The Ratio of Beclin1 Gene Expression in HeLa and A549 Cell Lines After Infection with VSV in Two Different MOIs, 0.1 and 0.001, Compared to Uninfected Cells, 12 Hours After Infection
Figure 1. The Ratio of Beclin1 Gene Expression in HeLa and A549 Cell Lines After Infection with VSV in Two Different MOIs, 0.1 and 0.001, Compared to Uninfected Cells, 12 Hours After Infection

4.3. MTT Asay

The percentage of vital cells 24 hours after virus infection at different MOIs was evaluated. Based on the results of the MTT test for the two HeLa and A549 cells, the percentage of the vital cells in A549 was higher compared to that of HeLa (Figure 2).

The Percentage of Vital Cells in Different MOIs, of 1, 0.1, 0.01 and 0.001 Compared to Uninfected Cells, 24 Hours After Infection
Figure 2. The Percentage of Vital Cells in Different MOIs, of 1, 0.1, 0.01 and 0.001 Compared to Uninfected Cells, 24 Hours After Infection

5. Discussion

Autophagy plays a complicated role in the production of tumor and response to treatment. In the early stages of tumorgenesis, autophagy can serve as a suppressor and reduction of autophagy has been observed with the transformation of tumor cells (13).

In this case, inducing autophagy seems useful for the prevention of cancer, although at the stage of tumor creation, autophagy contributes to tumor development and cancer cells are reinforced by autophagy to survive under treatment and metabolic stress. On the other hand, autophagy is considered as an innate antivirus mechanism against viral infection.

Data suggest that autophagy is directly activated by VSV infection, most likely via the surface glycoprotein VSV G, and thus activation does not require viral replication. Shelly et al. showed that VSV RNA is not the sensor for autophagy in flies (5).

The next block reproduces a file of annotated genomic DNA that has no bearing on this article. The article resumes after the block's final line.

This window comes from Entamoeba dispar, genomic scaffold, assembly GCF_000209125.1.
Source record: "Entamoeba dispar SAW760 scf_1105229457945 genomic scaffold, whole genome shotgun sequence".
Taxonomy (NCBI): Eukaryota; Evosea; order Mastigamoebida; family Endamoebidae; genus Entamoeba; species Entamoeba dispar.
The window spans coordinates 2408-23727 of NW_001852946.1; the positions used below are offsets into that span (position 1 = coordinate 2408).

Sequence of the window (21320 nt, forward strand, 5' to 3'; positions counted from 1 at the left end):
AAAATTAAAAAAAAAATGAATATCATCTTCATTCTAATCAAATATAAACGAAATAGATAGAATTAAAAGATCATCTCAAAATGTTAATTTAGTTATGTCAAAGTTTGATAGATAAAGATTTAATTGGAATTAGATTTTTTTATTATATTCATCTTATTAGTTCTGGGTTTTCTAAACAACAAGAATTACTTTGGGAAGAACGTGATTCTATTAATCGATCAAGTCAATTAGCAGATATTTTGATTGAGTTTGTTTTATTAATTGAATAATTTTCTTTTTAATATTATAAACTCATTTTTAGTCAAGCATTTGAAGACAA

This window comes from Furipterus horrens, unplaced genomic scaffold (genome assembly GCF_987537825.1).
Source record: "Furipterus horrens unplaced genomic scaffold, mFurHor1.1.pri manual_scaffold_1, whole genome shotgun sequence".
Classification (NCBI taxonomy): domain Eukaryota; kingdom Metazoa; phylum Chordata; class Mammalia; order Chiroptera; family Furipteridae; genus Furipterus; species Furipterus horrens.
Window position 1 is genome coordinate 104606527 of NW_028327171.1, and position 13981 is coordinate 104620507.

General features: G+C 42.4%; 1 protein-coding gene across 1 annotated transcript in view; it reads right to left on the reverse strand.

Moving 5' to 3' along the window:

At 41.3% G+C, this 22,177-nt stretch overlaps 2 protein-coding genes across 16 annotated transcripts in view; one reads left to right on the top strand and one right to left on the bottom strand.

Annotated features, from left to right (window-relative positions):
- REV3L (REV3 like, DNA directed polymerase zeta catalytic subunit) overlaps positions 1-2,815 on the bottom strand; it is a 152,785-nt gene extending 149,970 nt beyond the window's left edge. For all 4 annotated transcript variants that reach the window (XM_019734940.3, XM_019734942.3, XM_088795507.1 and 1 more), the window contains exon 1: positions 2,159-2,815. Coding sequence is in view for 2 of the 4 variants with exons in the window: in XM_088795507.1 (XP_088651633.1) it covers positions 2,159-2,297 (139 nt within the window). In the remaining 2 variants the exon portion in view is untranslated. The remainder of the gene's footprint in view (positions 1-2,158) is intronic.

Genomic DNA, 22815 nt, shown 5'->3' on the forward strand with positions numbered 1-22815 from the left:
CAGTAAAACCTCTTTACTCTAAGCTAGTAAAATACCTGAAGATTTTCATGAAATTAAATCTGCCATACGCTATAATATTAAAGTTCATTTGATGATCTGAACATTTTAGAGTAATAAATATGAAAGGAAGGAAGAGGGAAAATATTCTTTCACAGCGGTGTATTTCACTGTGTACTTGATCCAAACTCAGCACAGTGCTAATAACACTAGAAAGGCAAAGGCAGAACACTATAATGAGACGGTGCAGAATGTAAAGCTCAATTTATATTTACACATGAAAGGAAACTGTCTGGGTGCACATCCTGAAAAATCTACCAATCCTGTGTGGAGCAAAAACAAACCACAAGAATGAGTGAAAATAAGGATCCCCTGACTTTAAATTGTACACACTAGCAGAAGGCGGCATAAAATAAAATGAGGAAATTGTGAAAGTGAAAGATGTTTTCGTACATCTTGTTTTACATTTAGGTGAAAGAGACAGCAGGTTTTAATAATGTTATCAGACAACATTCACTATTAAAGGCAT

Malilas et al. in 2013 showed that A549-CUG2 cells, which harbor a novel oncogene mediating stat1 activation causing resistance to infection of vesicular stomatitis virus became susceptible to VSV infection upon treatment with Beclin1 siRNA (14).

Most cancer cells, including HeLa, are sensitive to virus therapy due to defects in the innate immune system (including autophagy) while the activity of the autophagy mechanism can be interpreted as a contributing factor to the resistance or lack of proper response from some cancer cells to virus treatment. In a number of studies on various cancers, inhibition of autophagy by drugs including 3MA (Inhibition PI3KIII), cancer cells have sensitized to a wide range of treatment models, including radiation theraphy, hormonal therapy etc. By inhibiting autophagy, viruses are protected from the xenophagy phenomenon which helps the viruses to destroy cancer cells (5-7, 13, 15-17).

Among the most important evidence of the role of autophagy in tumor suppression is a study conducted on Bcl2 protein and Beclin1. Anti-apoptotic Bcl-2 interacts with the BH3 domain of Beclin1, which results in autophagy reduction and tumor progression. Elimination of Beclin1 is frequently detected in breast, ovarian, prostate cancer in humans and mice (9).

In the present study, a comparison was made between the activity level of Beclin1 gene, as the most important factor for the commencement of the autophagy process, in two HeLa and A549 cells. The reduced expression of Beclin1 was expected for HeLa due to the activity of E6 and E7 genes in the autophagy process. A549 cell is reported to be resistant to virus treatment compared to many other tumor cells. The results showed that autophagy was reduced in HeLa cells compared to A549 and perhaps the heightened sensitivity of HeLa cells to the death due the VSV virus can be attributed to the reduction of autophagy in these cells, although further investigation is needed to fully evaluate this connection (6).

In conclusion, it can be proposed that for the development of successful autophagy strategies against cancer, there is a need for a better understanding of cell mechanisms in connection with the stages of tumor, cell type and genetic factors. In addition, we must be assured about the special autophagy pathways activated or inhibited in various anti-cancer treatments.

It seems possible to increase the sensitivity of tumor cells to virus treatment or other treatments by finding ways to reduce autophagy (7, 13).

Acknowledgements

Footnotes